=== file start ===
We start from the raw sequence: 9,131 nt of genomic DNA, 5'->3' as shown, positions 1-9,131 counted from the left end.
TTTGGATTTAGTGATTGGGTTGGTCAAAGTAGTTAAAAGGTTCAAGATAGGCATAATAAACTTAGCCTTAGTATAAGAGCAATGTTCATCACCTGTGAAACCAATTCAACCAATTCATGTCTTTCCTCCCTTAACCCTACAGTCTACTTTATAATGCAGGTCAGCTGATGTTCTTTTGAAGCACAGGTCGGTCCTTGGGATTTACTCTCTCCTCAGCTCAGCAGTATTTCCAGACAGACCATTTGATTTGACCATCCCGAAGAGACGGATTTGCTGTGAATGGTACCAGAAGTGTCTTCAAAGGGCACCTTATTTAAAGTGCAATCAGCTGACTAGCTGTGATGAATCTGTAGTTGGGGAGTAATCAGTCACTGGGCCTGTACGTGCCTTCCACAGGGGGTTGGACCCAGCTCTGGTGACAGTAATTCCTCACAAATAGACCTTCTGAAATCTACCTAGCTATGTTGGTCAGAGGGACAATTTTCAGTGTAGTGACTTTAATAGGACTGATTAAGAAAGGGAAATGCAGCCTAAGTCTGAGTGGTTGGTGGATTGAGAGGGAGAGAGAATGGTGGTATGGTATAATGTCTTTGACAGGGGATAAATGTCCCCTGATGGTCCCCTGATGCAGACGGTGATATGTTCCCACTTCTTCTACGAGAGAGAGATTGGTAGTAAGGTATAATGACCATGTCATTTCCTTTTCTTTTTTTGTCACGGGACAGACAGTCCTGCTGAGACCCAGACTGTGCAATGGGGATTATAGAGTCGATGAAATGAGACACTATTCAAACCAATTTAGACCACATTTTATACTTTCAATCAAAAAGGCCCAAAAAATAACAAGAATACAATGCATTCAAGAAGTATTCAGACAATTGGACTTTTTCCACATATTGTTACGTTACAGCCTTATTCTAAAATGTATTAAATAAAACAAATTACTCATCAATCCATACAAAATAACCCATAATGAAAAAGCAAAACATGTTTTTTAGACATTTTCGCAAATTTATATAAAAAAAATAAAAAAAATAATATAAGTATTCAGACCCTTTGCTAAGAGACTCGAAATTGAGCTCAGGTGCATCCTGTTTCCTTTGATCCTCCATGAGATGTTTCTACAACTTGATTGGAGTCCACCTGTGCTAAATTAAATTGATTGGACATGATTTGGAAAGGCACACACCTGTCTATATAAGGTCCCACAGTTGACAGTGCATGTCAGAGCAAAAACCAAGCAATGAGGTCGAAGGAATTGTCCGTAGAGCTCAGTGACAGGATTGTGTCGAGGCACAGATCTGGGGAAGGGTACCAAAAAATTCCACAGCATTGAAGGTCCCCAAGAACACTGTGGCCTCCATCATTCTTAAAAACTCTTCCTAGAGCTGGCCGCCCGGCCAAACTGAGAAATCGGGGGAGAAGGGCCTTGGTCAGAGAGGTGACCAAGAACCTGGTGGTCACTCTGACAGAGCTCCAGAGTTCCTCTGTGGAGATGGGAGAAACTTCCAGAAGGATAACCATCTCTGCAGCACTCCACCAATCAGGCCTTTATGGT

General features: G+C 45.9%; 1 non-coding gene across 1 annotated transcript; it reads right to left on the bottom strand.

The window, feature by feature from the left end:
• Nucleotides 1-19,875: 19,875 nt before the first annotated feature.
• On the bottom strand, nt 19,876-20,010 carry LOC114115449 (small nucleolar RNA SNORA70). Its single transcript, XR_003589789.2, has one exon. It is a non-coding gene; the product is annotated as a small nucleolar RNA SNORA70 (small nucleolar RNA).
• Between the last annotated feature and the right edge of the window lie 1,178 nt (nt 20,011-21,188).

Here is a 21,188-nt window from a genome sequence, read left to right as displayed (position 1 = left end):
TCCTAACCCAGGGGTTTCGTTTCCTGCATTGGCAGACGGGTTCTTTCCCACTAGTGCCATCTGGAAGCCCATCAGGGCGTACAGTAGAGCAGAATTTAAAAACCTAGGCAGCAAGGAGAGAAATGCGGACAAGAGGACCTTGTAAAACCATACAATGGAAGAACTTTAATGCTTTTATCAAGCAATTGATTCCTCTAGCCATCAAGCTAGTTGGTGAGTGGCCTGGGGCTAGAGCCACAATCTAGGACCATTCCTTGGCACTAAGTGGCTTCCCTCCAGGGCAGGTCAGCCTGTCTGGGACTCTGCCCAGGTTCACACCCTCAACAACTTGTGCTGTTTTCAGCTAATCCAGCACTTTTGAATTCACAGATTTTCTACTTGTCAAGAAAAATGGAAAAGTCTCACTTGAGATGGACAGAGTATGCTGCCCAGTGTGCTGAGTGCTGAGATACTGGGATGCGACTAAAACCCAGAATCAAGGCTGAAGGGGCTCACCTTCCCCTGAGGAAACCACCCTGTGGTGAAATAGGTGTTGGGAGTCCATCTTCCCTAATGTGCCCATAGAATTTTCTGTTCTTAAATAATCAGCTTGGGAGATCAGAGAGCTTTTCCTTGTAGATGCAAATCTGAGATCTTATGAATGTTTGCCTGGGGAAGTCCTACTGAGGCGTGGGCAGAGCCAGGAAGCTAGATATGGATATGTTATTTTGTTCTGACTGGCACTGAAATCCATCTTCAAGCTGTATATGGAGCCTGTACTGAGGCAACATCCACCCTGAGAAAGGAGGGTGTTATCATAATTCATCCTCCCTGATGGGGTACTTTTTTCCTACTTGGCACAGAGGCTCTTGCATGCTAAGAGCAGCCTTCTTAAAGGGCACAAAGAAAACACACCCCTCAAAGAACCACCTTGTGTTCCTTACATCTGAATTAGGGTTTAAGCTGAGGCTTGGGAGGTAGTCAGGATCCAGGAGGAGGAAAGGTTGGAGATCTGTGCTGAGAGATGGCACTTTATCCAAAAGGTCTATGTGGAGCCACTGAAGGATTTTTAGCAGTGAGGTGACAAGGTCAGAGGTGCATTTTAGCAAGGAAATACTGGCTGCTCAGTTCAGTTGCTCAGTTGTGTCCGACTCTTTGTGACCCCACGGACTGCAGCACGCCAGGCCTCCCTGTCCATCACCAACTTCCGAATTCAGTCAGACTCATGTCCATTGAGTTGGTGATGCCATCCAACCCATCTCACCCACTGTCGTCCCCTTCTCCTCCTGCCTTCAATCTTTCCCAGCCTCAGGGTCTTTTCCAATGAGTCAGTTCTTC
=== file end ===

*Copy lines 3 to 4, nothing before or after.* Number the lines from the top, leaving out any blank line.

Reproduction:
General features: G+C 45.9%; 1 non-coding gene across 1 annotated transcript; it reads right to left on the bottom strand.

The window, feature by feature from the left end: